ASCENDER #1 & MORE! [Mini-Reviews]

Ascender #1 CoverASCENDER #1/ Words by JEFF LEMIRE/ Art by DUSTIN NGUYEN/ Letters & Design by STEVE WANDS/ Published by IMAGE COMICS

Review by MATT MORRISON

It has been ten years since the fall of the United Galactic Council, when machinery failed and magic returned to the universe. Now, the vampiric witch known only as Mother rules over what remains of a once mighty intergalactic empire. And in the woods on one remote planet, a young girl looks up to the skies and dreams of the days of old when starships and robots were real.

The fantasy-themed sequel to Lemire and Nguyen’s stunning series Descender, Ascender appears to be cut from the same genre-defying cloth.  The usual fantasy tropes are already visible (a young child dreaming of something bigger, an over-protective father, a wicked witch, etc.) but Lemire’s writing already defies convention with the concept of a magical world that is the post-apocalyptic result of a science-fiction universe’s collapse. We can expect the usual cliches to be twisted, if this series is anything like Descender but that knowledge won’t lessen the impact of the shocking twists that are sure to come. And Nguyen’s artwork, as fine and ethereal as ever, seems even more suited to the new setting.

The series’ only flaw, as with Descender, is that it is so slow-paced. Granting that this is an introductory issue, there isn’t much here besides exposition. This is what ultimately led to my dropping this series as a monthly purchase and waiting for the trades, as I personally found Descender to be more enjoyable as a graphic novel than a periodical. Still, for those who are patient, this promises to be a phenomenal follow-up.

4-5

 

Fantastic Four #9 CoverFANTASTIC FOUR #9/ Story by DAN SLOTT/ Art by AARON KUDER, STEFANO CASELLI & PACO MEDINA/ Colors by ERICK ARCINIEGA/ Letters by VC’S JOE CARAMAGNA/ Published by MARVEL COMICS

Review by MATT MORRISON

The Fantastic Four are free of Doctor Doom’s ultimate deathtraps, but they still have the problem of escaping from Castle Doom and releasing an imprisoned Galactus before the Power Cosmic destroys the world.

The best thing that can be said about Slott’s run on Fantastic Four is he does have a solid grasp on the character’s voices and he does treat Doom like the serious threat he should be. Unfortunately, his stories leave a lot to be desired and the resolution here is haphazardly executed and rushed, with our heroes ultimately winning through sheer luck rather than skill. It may be nit-picking, but that bothers me a bit on a book like Fantastic Four.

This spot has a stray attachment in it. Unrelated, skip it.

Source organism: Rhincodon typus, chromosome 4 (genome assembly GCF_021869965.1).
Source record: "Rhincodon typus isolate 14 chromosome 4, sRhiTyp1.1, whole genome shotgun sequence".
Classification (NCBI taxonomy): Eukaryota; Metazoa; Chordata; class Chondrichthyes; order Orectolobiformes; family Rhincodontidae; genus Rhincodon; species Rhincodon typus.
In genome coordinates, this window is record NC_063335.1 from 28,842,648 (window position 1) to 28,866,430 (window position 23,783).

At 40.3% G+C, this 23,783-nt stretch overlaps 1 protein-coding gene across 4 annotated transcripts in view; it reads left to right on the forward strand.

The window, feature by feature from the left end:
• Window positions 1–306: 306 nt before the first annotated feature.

What is not nit-picking, however, is pointing out how equally haphazard the artwork is. The style shifts like Reed Richard’s limbs between three artists and there’s not much in the way of visual consistency. Muddy and muddled, this series needs a single solid artist working with Slott, who can put their aesthetic stamp on this in the same way as past Fantastic Four artists. In the end, this is a decent comic book, but it is hardly fantastic.

3-5

 

The Flash #69 CoverTHE FLASH #69/ Story by JOSHUA WILLIAMSON/ Art by SCOTT KOLINS/ Colors by LUIS GUERRERO/ Letters by STEVE WANDS/ Published by DC COMICS

Review by MATT MORRISON

With James Jesse tapping into the psychic Sage Force and The Flash left without a leg to stand on (literally!), it seems that The Trickster has pulled off his greatest con-game yet. With the rest of The Rogues running wild around Central City and his every ally elsewhere, can Barry Allen find a way to turn the tables?

I’m trying not to let my fondness for James Jesse color my reaction to this book, wonderful though it is to see my favorite Flash villain restored to his proper place among the A-list of Barry Allen’s greatest enemies. Even ignoring that, this is a wonderful comic, well-written by Joshua Williamson and perfectly illustrated by Scott Kolins. If you aren’t a fan of The Trickster, you may well become one by the end of this issue. And if you are a fan of the Trickster… well, James is back in all his glory and the trick in this episode will also be a treat.

5-5

 

WONDER WOMAN #69/ Story by G. WILLOW WILSON/ Art by XERMANICO/ Colors by ROMULO FAJARDO JR./ Letters by PAT BROSSEAU/ Published by DC COMICS

Review by MATT MORRISON

Love is in the air in Summergrove, Connecticut as an entire town is seized with the desire to follow their heart’s desire… even if it means breaking up marriages, losing jobs or being generally irresponsible. Can Diana and Aphrodite figure out what’s going on before someone pays the price for all the free love?

G. Willow Wilson’s run on Wonder Woman flew under my radar starting out, as it seemed poised to continue the incredibly boring (to me anyway) story involving a reborn Darkseid, a connection between the New Gods and the Greek Gods and generally ignoring the far more interesting ideas Greg Rucka introduced in his all-too-brief run when DC Rebirth began.  Thankfully, Wilson seems to have finally come into her own ideas and her conceit of the Greek Gods being reborn on Earth with varying disasters coming about because of it is a solid challenge worth of the mythic scope of Wonder Woman. The artwork by Xermanico is equally inspiring, particularly when finished by the colors of Romulo Fajardo Jr. and the letters of Pat Brosseau. If you haven’t been reading Wonder Woman, this is the place to start.

5-5

About Matt Morrison

Matt "Starman" Morrison is The Grand Exalted High Macha of Raspur - a non-existent but real-sounding country. He has been writing about comics since before the word "blogging" was coined. He enjoys acting, role-playing, movie-riffing and sarcasm. You can follow his adventures on Twitter, @GeekyGeekyWays.

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